The Complexity of Pianos
In the Harvard Dictionary of Music, 2nd Edition, the piano is introduced to the reader thus: "A stringed instrument whose strings are struck by hammers activated by keys, and which, since the end of the 18th century, has been the principle domestic keyboard instrument in Europe and America." A few lines later the entry goes on to say that the piano and the organ top all other instruments in complexity (the organ being ultimately, the most complex).
To give an example of the complexity of the piano, the article distinguishes the piano (originally, the pianoforte which means 'soft/loud') for its broad range -- "usually more than seven octaves.." -- then goes on to say:
The complexity of the piano arises from the fact that the soft felt hammer cannot merely be lifted toward the string like the tangent of the clavichord or carried past the string like the plucking mechanism of the harpsichord. Instead, the hammer must be thrown instead of being lifted, it must move faster than the key that activates it, requiring a lever system (called an action) between it and the key. (p. 671)
This system might seem simple enough, but the need for exactness is acute, especially if the pianist is to have exact control over the dynamics of the sound.
...the distance over which the hammer is thrown after the motion of the key is arrested must be kept small. On the other hand, the hammer must fall far enough away from the string after striking it so that there will be no possibility of its bouncing back up and accidentally restriking the string. (p. 671)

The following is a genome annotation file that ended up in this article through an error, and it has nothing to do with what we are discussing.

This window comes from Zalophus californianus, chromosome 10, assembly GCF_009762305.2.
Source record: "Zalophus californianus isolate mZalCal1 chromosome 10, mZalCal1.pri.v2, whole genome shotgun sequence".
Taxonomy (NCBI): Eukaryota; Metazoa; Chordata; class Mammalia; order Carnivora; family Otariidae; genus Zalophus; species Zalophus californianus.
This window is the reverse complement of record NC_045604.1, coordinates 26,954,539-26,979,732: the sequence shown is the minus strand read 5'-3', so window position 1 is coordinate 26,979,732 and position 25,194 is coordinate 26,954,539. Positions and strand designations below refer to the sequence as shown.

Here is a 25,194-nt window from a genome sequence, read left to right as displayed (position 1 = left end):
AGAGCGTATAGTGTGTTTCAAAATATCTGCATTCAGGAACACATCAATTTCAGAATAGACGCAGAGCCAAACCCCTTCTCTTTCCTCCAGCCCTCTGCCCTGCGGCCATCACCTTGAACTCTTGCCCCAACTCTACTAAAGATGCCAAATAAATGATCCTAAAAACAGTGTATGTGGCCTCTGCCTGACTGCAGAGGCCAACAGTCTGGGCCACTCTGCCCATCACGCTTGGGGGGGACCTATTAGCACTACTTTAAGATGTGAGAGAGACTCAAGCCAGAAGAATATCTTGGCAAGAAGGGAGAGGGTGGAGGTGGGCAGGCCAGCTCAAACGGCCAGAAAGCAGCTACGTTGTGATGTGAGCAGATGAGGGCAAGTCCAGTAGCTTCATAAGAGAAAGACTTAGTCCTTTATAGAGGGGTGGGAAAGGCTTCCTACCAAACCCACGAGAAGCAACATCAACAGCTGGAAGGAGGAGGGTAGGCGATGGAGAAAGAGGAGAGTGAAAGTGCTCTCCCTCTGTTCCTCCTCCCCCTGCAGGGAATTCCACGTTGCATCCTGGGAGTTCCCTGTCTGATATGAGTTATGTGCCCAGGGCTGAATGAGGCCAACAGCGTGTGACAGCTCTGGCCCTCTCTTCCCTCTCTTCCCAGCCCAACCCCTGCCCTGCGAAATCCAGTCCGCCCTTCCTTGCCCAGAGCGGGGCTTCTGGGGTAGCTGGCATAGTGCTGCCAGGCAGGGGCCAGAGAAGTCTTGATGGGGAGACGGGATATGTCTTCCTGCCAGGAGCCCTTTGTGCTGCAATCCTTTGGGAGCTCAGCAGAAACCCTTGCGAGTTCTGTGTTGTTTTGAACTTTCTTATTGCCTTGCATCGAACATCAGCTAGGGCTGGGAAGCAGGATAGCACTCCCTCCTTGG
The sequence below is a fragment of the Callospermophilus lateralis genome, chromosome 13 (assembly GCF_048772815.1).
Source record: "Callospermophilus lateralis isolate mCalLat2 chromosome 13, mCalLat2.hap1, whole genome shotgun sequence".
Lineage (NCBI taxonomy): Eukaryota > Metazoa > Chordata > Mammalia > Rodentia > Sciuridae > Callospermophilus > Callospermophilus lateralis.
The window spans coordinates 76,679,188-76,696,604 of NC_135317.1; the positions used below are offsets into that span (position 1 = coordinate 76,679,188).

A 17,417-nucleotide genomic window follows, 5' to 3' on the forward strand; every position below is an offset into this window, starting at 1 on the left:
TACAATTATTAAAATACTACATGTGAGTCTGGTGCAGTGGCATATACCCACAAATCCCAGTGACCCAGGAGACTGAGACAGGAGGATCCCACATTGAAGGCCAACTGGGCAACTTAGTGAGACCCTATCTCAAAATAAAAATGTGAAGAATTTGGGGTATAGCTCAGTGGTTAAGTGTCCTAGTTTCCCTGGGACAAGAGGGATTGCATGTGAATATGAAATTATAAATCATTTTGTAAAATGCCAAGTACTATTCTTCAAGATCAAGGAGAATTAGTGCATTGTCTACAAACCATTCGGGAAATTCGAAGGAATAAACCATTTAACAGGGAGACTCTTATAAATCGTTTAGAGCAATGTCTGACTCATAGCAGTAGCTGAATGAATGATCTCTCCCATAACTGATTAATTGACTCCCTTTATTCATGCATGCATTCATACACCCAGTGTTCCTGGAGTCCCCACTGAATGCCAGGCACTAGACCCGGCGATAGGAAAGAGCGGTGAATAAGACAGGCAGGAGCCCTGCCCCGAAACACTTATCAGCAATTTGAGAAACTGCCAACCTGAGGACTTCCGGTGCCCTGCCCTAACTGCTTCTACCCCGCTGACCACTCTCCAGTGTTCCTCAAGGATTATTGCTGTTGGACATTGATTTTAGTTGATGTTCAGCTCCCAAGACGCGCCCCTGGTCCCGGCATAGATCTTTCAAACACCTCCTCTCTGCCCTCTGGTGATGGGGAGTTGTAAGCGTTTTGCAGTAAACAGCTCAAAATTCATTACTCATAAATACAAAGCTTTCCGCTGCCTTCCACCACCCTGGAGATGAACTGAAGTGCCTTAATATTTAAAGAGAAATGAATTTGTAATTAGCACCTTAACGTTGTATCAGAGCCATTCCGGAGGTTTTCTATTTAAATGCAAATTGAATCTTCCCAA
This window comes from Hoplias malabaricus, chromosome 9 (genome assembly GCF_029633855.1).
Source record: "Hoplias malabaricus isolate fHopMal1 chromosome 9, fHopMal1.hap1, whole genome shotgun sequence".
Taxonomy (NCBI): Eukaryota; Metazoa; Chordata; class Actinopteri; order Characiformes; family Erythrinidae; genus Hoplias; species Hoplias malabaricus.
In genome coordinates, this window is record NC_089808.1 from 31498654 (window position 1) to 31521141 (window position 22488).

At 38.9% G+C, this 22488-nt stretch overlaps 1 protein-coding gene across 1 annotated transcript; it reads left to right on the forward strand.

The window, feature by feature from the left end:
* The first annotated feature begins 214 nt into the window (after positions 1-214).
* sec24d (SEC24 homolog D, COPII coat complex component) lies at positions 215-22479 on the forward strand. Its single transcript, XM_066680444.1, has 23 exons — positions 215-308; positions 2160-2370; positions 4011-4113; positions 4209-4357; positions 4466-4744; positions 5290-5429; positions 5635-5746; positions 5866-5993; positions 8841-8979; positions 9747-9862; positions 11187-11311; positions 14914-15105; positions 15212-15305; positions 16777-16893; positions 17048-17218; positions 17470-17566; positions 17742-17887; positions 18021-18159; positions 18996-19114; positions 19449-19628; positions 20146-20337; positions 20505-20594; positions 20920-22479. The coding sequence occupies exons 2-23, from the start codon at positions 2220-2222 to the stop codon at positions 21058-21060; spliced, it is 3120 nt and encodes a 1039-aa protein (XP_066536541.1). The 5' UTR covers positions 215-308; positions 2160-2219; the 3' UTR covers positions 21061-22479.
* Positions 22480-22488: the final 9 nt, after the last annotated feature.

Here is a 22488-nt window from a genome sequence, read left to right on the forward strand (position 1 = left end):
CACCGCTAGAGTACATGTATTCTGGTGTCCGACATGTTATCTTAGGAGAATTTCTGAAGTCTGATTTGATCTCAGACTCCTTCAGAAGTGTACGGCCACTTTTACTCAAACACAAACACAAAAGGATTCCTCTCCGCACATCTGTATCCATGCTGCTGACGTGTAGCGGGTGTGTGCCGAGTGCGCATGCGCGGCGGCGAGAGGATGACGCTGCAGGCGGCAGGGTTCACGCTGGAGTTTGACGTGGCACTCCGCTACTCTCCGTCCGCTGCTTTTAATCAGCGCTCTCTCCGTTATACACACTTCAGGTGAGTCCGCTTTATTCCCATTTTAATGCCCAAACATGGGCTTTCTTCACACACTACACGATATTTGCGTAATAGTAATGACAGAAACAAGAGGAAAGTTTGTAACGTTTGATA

The article goes on to explain ways in which this complex mechanical movement is accomplished using a backcheck and an escapement, the lever that lifts the hammer is able to get out of the way just when the hammer hits the string. Because the lever is out of the way, the hammer "falls back further than it was thrown upward, even while the key is still held down."
Another aspect of the piano is that the hitting of the hammer upon the string can be done rapidly, even when playing the piano softly. This ability is made possible by an invention from the 19th century called "repetition action" or "double escapement" which allows the hammer to fall, but not all the way back to its resting position, where it can then be hit again and again before the hammer rests and the key returns to its untouched position on the keyboard.
These examples only scratch the surface of the incredibly complex masterpiece of human ingenuity that is the piano.